House Republican leaders are building support for the farm bill amid signs that hard-line conservatives are warming to the legislation ahead of possible floor action the week of May 14. 

Democrats are expected to be united in opposition to the bill because of its food stamp reforms, so Republicans cannot afford to lose many votes among their own ranks. 

The message to GOP conservatives in a private GOP conference Wednesday was that if they like the food stamp reforms that are in the bill they need to commit to the bill on final passage in the House, lawmakers said. House GOP members will hold a special listening session on the legislation Friday. The bill is expected to be on the floor after next week’s House recess. 

In interviews Wednesday, the chairman of the House Freedom Caucus, Mark Meadows, R-N.C., and the group’s former chairman, Jim Jordan, R-Ohio, both signaled openness to supporting the bill. 

The bill includes provisions designed to appeal to conservatives that would expand work requirements in the Supplemental Nutrition Assistance Program and tighten income eligibility rules. 

Conservatives face a choice of supporting the House Agriculrure Committee’s bill with its SNAP reforms or else extending current law, said Meadows. The 2014 farm bill expires Sept. 30.

Members of the Freedom Caucus, which is believed to number about 30, discussed the bill at a private meeting Tuesday night. 

“We didn’t take any official position (on the bill), but I can tell you that the conversations have actually put people in a place where they are willing to consider it,” Meadows said. “Typical hard-nose (members) are not necessarily hard nose during this debate.”

During the GOP conference meeting Wednesday, former House Agriculture Chairman Frank Lucas, R-Okla., told Agri-Pulse that he appealed to colleagues who like the bill’s “idealistic reforms” to support the legislation. 

Jordan, for his part, wanted the House to use the budget reconciliation process to enact reforms to SNAP and other welfare reforms. Budget reconciliation bills only need a simple majority to pass the Senate. The farm bill will need to get 60 votes, and the leaders of the Senate Agriculture Committee have said they will not consider the House measure’s SNAP reforms. 

But Jordan still said he was considering voting for the House bill. ”I’m all for the welfare aspect of it, … There are some things that I’d like to change, but it’s off to a good start,” he said.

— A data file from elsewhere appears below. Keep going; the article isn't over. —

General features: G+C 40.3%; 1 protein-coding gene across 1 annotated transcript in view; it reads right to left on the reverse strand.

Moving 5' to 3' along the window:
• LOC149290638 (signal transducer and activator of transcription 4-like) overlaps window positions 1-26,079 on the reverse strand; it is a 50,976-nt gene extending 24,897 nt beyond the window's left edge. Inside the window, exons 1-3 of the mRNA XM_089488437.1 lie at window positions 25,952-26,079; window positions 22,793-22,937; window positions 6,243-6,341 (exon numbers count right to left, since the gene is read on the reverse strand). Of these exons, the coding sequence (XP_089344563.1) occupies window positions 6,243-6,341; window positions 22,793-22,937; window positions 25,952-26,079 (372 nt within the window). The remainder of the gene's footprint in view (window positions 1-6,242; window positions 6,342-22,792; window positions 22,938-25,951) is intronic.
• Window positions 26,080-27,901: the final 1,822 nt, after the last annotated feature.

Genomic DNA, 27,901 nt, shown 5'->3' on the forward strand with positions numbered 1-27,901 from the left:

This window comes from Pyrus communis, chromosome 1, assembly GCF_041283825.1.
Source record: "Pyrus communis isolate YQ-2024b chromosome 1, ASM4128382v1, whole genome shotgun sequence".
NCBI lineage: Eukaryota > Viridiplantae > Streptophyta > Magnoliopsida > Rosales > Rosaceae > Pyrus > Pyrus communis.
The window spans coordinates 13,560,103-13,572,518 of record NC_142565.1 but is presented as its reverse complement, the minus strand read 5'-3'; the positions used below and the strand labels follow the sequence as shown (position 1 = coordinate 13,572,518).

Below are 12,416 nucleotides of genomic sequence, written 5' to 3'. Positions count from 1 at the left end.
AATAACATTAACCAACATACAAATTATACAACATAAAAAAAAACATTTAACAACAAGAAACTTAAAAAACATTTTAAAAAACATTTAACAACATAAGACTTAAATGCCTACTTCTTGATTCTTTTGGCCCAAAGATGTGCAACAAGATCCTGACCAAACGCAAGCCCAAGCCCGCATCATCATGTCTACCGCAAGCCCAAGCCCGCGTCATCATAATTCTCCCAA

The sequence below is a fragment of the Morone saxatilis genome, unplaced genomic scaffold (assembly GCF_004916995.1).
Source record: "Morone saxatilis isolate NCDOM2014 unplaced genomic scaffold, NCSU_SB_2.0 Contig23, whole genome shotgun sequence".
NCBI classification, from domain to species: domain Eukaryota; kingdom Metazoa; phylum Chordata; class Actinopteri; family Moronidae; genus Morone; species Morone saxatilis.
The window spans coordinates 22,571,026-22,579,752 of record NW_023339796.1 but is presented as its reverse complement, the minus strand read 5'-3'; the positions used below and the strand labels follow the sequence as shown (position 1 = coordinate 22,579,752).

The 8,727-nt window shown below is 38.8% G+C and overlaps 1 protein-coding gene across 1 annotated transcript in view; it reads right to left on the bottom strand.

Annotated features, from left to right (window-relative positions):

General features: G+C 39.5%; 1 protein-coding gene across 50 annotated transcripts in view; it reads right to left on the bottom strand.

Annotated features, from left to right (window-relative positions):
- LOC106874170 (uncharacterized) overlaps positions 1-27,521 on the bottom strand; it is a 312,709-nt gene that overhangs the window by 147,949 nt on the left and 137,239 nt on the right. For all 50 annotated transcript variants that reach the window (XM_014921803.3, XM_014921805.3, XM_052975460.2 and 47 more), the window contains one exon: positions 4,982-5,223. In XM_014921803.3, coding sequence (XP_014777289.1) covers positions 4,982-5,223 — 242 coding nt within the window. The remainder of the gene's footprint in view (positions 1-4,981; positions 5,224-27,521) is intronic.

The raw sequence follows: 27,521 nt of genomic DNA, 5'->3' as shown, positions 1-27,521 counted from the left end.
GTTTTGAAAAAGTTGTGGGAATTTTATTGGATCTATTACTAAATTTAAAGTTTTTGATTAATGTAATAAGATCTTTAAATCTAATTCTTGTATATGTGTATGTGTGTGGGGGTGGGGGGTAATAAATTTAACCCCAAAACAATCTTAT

A veteran Republican close to the GOP leadership, Tom Cole of Oklahoma, said he expected the bill to pass. "Hopefully our members who have concerns about the cost of the bill will be wiling to support it, given the reforms that are in it," he said. 

Democrats did not propose any amendments to the bill during the committee markup April 18, and the House Agriculture Committee’s ranking member, Collin Peterson of Minnesota, is recommending against offering any on the floor either. 

“This is not fixable. … We shouldn’t even be doing this, so my recommendation is going to be no amendments on the floor,” Peterson told members of the National Association of Farm Broadcasting on Wednesday. 

Peterson said he also wants to discourage amendments in order to protect important provisions such as crop insurance and the sugar program from changes proposed by opponents. "The only thing that can happen is trouble ... and it's not going to help pass the bill," Peterson said. 

If the Democratic leadership follows his advice, it would undermine Wisconsin Democrat Ron Kind's longstanding effort to cut crop insurance. He has been working on a series of possible floor amendments.

But Republican Rep. Virginia Foxx of North Carolina plans an amendment to roll back the sugar program, and she told Agri-Pulse on Wednesday that she is optimistic about getting the measure adopted. Foxx is a member of the Rules Committee, which determines what amendments get considered on the floor. 

Peterson called the SNAP reforms a “fool’s errand” since they would be unacceptable to Senate negotiators. 

But House Agriculture Chairman Mike Conaway, R-Texas, told the broadcasters that he will defend the SNAP provisions in negotiations with the Senate. He said he would “work as hard as I can to preserve as much of the bill as I’ve got . … .We’ll work with our Senate colleagues to see what we can get passed.” 

Senate Agriculture Chairman Pat Roberts, R-Kan., said he hopes to have a draft bill ready for his committee to act on in May but has not scheduled any action. 

Spencer Chase contributed to this report. 

(Updated April 26 wtih floor debate expected week of May 14, according to Conaway.)